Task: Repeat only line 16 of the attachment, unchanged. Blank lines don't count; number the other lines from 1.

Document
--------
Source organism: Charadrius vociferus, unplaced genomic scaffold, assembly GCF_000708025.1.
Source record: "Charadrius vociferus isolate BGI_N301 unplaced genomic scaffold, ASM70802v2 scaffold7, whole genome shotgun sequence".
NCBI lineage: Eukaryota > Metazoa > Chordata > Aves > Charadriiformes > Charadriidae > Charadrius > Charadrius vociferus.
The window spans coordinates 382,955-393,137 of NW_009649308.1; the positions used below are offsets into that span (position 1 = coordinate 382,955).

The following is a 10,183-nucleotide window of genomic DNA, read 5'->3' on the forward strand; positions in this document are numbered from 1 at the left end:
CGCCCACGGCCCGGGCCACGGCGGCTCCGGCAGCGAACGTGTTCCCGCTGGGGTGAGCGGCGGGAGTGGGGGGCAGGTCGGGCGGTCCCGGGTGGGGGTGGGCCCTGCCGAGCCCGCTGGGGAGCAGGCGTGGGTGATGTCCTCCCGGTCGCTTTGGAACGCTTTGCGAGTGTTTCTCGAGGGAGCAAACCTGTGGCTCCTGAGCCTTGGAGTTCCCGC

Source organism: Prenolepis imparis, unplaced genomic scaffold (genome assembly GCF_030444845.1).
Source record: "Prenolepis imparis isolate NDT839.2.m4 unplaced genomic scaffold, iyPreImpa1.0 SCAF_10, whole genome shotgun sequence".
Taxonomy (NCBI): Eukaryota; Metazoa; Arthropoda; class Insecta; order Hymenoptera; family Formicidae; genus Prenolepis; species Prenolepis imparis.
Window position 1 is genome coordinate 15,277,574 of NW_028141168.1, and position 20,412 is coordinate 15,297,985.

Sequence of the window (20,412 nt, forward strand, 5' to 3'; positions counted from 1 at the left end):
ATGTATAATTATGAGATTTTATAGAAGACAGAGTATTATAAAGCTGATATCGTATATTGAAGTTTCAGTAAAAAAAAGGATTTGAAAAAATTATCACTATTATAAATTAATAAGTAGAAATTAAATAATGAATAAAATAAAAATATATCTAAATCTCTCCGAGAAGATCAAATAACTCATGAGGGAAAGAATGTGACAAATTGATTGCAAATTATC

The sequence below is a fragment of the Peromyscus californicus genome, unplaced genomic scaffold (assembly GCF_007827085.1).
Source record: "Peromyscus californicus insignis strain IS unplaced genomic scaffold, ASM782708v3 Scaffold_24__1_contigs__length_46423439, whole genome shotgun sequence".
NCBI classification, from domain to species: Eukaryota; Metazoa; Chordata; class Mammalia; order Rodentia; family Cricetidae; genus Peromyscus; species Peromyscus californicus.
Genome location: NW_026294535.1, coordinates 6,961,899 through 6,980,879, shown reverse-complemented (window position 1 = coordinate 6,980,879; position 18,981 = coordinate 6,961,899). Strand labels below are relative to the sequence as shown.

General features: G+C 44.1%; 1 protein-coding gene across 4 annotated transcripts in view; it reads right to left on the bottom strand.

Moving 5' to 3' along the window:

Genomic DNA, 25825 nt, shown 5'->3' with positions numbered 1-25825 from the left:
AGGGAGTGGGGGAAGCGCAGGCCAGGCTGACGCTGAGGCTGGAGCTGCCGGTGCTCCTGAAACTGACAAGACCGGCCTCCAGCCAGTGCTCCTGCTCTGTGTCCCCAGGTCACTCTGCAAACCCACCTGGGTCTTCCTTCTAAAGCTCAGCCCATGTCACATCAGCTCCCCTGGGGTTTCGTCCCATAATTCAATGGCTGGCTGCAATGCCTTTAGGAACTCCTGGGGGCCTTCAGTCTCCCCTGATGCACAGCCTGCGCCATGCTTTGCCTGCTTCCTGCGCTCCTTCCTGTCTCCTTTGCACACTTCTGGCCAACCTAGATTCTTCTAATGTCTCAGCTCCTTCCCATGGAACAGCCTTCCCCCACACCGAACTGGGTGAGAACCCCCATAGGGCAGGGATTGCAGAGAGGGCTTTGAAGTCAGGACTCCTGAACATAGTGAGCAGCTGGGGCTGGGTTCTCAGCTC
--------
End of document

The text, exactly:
Genome location: NW_026294535.1, coordinates 6,961,899 through 6,980,879, shown reverse-complemented (window position 1 = coordinate 6,980,879; position 18,981 = coordinate 6,961,899). Strand labels below are relative to the sequence as shown.